The first thing that emerges from the reporting is that Uncle Ruslan had it right the first time he spoke to the press: these guys were losers. The elder Tsarnaev was on welfare for a while and only got off because his wife was apparently working two jobs. He has some vague boxing ambitions but doesn’t seem to have put the effort in that athletic success requires. The younger one was in school but was a genial pothead at best. While it’s possible they had some training — certainly the bombs showed an unusual degree of sophistication — they bumbled around quite a bit. They lingered around Boston, had a single gun to take on the cops and the elder brother died when his younger panicked brother accidentally ran over him trying to flee the police. Indeed, this is common in terrorists:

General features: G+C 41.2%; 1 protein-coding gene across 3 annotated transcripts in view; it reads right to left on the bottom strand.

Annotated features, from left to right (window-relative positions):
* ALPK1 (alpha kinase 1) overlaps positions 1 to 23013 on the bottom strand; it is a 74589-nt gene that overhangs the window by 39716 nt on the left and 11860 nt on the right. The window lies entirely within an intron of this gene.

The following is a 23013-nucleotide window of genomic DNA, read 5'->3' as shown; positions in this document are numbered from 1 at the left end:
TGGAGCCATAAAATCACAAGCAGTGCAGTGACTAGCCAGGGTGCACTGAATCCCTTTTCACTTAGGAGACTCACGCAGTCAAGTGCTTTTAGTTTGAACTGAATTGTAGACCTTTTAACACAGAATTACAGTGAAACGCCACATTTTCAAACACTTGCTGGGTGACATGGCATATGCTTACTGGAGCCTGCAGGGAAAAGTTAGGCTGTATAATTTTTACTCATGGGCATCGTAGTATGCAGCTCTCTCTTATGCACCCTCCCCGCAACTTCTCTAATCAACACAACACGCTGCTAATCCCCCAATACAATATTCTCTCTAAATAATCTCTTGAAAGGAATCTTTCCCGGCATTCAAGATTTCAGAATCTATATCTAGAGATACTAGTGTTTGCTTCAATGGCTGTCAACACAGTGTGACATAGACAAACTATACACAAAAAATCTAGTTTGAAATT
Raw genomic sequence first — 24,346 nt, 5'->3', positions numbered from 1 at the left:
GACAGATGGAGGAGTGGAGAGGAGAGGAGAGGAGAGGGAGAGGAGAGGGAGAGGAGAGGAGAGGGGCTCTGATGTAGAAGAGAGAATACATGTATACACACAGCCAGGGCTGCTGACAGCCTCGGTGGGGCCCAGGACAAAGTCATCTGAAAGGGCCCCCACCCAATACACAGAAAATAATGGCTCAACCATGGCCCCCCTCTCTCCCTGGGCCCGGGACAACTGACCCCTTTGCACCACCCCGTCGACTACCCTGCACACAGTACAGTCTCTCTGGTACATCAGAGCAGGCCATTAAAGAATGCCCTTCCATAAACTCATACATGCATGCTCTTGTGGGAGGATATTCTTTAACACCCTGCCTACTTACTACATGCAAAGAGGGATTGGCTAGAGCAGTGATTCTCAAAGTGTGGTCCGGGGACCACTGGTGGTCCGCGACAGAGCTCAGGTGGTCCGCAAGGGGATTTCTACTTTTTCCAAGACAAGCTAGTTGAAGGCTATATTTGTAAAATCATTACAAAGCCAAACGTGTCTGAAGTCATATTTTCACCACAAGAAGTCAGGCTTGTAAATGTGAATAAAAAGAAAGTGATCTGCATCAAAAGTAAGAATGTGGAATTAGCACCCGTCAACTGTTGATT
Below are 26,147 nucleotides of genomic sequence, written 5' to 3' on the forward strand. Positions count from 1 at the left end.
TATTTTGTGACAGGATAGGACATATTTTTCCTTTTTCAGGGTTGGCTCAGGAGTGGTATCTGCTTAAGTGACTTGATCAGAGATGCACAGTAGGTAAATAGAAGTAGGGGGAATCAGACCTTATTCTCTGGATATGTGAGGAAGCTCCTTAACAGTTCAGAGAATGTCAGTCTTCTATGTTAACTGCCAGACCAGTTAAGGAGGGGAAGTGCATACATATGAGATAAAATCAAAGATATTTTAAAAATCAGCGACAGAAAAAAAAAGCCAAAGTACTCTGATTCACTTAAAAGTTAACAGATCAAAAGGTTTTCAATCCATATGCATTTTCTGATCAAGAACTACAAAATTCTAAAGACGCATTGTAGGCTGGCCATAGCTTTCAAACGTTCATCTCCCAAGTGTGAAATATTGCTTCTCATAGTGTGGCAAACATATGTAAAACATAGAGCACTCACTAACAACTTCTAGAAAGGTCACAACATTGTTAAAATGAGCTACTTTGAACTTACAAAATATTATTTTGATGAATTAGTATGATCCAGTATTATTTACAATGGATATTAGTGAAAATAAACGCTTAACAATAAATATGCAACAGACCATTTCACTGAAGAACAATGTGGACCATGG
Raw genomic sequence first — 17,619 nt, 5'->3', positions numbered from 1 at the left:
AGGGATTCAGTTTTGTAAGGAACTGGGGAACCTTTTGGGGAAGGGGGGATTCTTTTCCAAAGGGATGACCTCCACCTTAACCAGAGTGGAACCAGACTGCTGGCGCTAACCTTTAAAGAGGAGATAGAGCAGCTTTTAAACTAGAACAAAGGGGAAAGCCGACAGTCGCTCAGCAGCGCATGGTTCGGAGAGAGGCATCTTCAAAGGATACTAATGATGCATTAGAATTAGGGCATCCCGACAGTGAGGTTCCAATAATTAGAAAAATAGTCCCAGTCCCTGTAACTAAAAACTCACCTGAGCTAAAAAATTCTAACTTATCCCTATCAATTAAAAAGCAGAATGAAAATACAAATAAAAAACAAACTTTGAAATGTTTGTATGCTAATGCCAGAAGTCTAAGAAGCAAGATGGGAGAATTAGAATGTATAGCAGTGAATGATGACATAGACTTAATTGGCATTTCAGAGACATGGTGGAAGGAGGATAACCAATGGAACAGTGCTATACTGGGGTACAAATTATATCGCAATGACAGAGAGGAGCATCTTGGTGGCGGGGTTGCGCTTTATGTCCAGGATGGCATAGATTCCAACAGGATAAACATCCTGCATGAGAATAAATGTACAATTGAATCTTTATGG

In describing the “adversary,” the case studies far more commonly use words like incompetent, ineffective, unintelligent, idiotic, ignorant, inadequate, unorganized, misguided, muddled, amateurish, dopey, unrealistic, moronic, irrational, foolish, and gullible. Many of the cases suggest that there is little exaggeration in the 2010 film, Four Lions, the impressive dark comedy about a band of hapless home-grown British terrorists.

Amazingly, the Boston perpetrators apparently thought they could somehow get away with their deed even though they chose to set their bombs off at the most-photographed spot on the planet at the time. Moreover, although they were not prepared to die with their bombs, they do not seem to have had anything that could be considered a coherent plan of escape. This rather bizarre inability to think about the aftermath of the planned deed is quite typical in the case studies. (Also commonly found: an inability to explain how killing a few random people would advance their cause.)